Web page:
Event Title

Bathrooms, Sexuality, and Marriage: An Illustration of the Sex/Gender Binary

Mentor 1

Dr. Gregory Peter

Location

Union 183

Start Date

24-4-2015 9:00 AM

Description

The past century has seen significant gains in civil rights such as the recognition of homosexuality as a legitimate sexual orientation, recognition of and respect for the transgendered, and increasing access to marriage. But our world is also one in which to say a person is a man and a male is to be redundant, and to discuss sexuality is to stumble over various acronym letters. Interdisciplinary scholarship has long asserted that gender and sex are social constructs, but what exactly is meant by the phrase “sex/gender binary”? Through a discussion of bathrooms, sexuality, and marriage, the present work illustrates the mutually-exclusive nature of this paradigm of opposites in which a person must be either a male-man or female-woman. Using a symbolic interactionist perspective, the author draws on both foundational and topical works in gender scholarship as well as current events to bring to light the curious and problematic way our institutions are gendered. In the arena of restrooms, for instance, an otherwise male-appearing person with long hair and a purse-like bag regularly encounters the momentary confusion of other male patrons; the conventions of sexual orientation use self/opposite descriptions (“I am straight”) instead of specifics (“I’m attracted to shapely/dynamic/smart men/women”); and a traditional definition of marriage as “one man and one woman” legally translates as “one person designated as having male genitals, and one person designated as having female genitals.” As part of a growing body of literature on gender diversity, this work reveals that beneath an ethic of gender equality lies a world that rigidly defines gender through largely unchanged institutions and continues to ignore the existence of intersexed and gender-diverse individuals. The value of this and related works of academia is in their ability to both show the inequalities that remain in our world and suggest how diverse and normatively gendered people alike can value from a dismantling of restrictive sex/gender norms.

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Apr 24th, 9:00 AM

Bathrooms, Sexuality, and Marriage: An Illustration of the Sex/Gender Binary

Union 183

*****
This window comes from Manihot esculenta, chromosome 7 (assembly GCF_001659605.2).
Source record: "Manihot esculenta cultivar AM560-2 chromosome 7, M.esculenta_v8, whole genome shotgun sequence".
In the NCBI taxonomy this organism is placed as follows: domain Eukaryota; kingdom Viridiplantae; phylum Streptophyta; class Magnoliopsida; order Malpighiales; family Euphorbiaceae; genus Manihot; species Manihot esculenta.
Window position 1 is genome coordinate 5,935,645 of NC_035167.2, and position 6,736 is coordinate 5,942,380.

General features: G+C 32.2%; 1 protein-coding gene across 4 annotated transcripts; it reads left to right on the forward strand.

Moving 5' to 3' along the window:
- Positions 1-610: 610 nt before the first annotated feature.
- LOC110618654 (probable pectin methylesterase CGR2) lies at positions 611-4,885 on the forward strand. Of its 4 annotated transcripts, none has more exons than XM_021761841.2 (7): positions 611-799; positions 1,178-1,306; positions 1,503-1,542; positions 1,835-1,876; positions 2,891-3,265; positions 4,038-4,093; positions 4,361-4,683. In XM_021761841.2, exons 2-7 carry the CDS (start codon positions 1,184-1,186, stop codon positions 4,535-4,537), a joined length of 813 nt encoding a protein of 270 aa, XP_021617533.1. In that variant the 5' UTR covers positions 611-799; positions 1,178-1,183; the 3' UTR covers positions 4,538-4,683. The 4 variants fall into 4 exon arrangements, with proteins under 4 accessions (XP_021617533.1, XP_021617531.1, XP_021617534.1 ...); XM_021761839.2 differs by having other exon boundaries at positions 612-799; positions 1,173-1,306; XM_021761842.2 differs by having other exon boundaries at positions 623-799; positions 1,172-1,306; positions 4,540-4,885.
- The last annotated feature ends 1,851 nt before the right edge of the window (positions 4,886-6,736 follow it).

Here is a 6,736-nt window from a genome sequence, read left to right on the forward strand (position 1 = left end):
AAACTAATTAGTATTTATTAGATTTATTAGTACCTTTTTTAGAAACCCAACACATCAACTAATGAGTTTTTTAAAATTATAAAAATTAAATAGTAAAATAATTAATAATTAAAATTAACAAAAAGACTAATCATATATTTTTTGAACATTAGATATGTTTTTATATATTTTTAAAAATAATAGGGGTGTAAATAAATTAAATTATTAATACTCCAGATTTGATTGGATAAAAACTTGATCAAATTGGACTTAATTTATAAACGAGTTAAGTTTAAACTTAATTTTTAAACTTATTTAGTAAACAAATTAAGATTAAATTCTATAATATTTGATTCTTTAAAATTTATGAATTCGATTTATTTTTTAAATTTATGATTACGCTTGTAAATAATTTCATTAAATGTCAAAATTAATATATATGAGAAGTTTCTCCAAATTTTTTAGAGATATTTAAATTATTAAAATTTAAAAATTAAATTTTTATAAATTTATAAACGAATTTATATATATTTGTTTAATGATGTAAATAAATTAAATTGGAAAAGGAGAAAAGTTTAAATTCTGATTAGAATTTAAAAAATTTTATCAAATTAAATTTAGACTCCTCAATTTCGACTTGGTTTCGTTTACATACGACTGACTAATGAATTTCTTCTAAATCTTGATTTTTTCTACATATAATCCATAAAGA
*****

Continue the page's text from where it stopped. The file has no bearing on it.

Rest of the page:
The past century has seen significant gains in civil rights such as the recognition of homosexuality as a legitimate sexual orientation, recognition of and respect for the transgendered, and increasing access to marriage. But our world is also one in which to say a person is a man and a male is to be redundant, and to discuss sexuality is to stumble over various acronym letters. Interdisciplinary scholarship has long asserted that gender and sex are social constructs, but what exactly is meant by the phrase “sex/gender binary”? Through a discussion of bathrooms, sexuality, and marriage, the present work illustrates the mutually-exclusive nature of this paradigm of opposites in which a person must be either a male-man or female-woman. Using a symbolic interactionist perspective, the author draws on both foundational and topical works in gender scholarship as well as current events to bring to light the curious and problematic way our institutions are gendered. In the arena of restrooms, for instance, an otherwise male-appearing person with long hair and a purse-like bag regularly encounters the momentary confusion of other male patrons; the conventions of sexual orientation use self/opposite descriptions (“I am straight”) instead of specifics (“I’m attracted to shapely/dynamic/smart men/women”); and a traditional definition of marriage as “one man and one woman” legally translates as “one person designated as having male genitals, and one person designated as having female genitals.” As part of a growing body of literature on gender diversity, this work reveals that beneath an ethic of gender equality lies a world that rigidly defines gender through largely unchanged institutions and continues to ignore the existence of intersexed and gender-diverse individuals. The value of this and related works of academia is in their ability to both show the inequalities that remain in our world and suggest how diverse and normatively gendered people alike can value from a dismantling of restrictive sex/gender norms.